Video Game Thoughts: Star Wars: X-Wing

Star Wars: X-Wing was a 1993 flight simulator game by LucasArts set in the Star Wars universe for the PC. Although it came out in 1993, I didn’t get X-Wing until around 1996. We got a new Macintosh computer from my grandpa for Christmas, unlocking the world of computer games to me. The X-Wing designers followed a simple formula: take a popular game genre and make a Star Wars version of it. This formula proved to be revolutionary for Star Wars games.

Over the next decade and beyond, all the best Star Wars games followed this formula. There was the Star Wars first-person shooter, the Star Wars real-time strategy game, the Star Wars role-playing game, and so on. So many developers had tried to come up with their own unique genres for their Star Wars games, but it just didn’t work. It was only when developers used the tried and true gameplay of other games that Star Wars video games experienced their golden age.

X-Wing being a flight simulator had the typical gameplay of that genre, except set in space. The player piloted the X-Wing on various space missions. Each mission had a little introductory story and a set of objectives to complete. During the mission, the story could change with new objectives needing to be completed. There were three tours to complete. Each tour contained several missions with a beginning, middle, and end to the story. I found the game to be quite difficult. I only made it about halfway through each tour. I came back to the game several times later but just couldn’t get past a certain point every time. I had no idea how to change my play to do better.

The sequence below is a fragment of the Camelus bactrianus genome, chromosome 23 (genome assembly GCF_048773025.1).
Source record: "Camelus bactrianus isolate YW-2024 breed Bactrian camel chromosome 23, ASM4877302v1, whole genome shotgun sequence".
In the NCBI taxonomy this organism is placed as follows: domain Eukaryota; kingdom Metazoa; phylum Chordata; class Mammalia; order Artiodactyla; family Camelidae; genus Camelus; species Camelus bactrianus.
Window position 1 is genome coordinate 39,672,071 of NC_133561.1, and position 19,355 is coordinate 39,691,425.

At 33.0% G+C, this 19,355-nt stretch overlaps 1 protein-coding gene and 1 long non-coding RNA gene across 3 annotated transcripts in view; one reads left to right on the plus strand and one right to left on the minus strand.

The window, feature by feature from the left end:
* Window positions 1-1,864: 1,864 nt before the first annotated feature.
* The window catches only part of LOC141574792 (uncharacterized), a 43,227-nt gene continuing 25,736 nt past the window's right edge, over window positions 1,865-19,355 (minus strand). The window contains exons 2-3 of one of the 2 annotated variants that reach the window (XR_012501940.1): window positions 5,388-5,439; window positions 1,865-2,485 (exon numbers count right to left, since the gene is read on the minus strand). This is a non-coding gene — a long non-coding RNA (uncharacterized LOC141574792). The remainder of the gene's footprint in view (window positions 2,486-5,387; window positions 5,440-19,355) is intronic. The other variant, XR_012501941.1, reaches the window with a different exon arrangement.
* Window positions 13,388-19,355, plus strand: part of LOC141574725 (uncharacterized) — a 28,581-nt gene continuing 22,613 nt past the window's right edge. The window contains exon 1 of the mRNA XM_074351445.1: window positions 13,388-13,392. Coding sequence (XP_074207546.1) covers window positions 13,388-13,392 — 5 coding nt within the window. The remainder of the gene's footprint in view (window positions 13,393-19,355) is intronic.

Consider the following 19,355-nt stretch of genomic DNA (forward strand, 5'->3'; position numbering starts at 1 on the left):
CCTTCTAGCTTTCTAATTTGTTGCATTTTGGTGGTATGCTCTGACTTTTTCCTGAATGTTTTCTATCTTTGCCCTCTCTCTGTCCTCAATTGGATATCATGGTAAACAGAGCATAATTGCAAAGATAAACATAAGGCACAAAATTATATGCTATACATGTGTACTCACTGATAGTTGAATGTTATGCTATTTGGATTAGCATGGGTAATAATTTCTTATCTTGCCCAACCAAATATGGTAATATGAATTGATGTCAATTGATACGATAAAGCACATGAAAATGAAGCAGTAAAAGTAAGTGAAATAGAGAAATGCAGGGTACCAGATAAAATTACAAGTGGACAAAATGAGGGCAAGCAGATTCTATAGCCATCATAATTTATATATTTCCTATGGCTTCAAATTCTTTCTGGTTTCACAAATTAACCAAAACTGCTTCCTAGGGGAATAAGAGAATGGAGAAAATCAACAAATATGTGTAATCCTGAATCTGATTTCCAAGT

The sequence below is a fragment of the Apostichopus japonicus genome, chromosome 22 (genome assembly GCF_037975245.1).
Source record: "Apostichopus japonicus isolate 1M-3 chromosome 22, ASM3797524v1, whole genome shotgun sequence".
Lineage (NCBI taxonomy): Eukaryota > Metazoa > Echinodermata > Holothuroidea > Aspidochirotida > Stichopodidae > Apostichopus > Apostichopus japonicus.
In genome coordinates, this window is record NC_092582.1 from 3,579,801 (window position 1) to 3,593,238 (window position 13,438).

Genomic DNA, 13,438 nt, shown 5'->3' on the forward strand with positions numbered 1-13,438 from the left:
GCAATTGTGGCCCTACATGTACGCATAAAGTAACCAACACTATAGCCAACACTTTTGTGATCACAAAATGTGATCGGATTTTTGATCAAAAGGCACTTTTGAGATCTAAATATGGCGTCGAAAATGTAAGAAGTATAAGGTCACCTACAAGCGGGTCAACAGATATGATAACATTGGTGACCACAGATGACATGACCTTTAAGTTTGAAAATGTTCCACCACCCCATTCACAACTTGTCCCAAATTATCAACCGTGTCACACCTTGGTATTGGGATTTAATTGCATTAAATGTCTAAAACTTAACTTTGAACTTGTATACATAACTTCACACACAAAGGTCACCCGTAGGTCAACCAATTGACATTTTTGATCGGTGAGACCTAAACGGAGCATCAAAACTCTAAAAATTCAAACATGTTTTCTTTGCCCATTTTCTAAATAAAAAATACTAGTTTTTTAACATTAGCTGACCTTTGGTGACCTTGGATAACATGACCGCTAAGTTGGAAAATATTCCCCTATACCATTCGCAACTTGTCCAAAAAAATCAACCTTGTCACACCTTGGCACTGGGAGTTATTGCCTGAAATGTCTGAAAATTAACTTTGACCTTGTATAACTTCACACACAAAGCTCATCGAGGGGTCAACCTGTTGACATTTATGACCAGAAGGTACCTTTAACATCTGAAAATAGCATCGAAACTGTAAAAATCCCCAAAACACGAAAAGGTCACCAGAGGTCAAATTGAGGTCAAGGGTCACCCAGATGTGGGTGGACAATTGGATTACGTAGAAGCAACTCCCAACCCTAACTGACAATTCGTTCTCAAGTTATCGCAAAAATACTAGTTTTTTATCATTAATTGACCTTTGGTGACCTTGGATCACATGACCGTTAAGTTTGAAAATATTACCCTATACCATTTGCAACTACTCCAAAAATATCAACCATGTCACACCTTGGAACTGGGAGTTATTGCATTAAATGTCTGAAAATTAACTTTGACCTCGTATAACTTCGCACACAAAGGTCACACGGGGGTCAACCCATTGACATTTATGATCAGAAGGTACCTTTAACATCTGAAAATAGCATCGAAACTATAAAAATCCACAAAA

I probably would do better if I played it now, but it was too difficult for my child self. Back in those days we didn’t have internet access, so I couldn’t just look up winning strategies like I can now. There are countless games I probably wouldn’t have finished without looking up what to do. I don’t remember X-Wing having difficulty settings or I would have lowered them. Also, I think the player had limited lives. If they lost all their lives, they had to start the tour from the beginning. This punishing gameplay was not conducive to learning but popular at the time by designers as a way to pad out the time players would spend with their game.

I don’t consider X-Wing to be the best Star Wars game, but it set things in motion for the later Star Wars games that I loved. I will always appreciate it for this reason. It took a few years for X-Wing’s quality to rub off onto other Star Wars games, but when it did, all of us childhood Star Wars fans were in heaven for many years.


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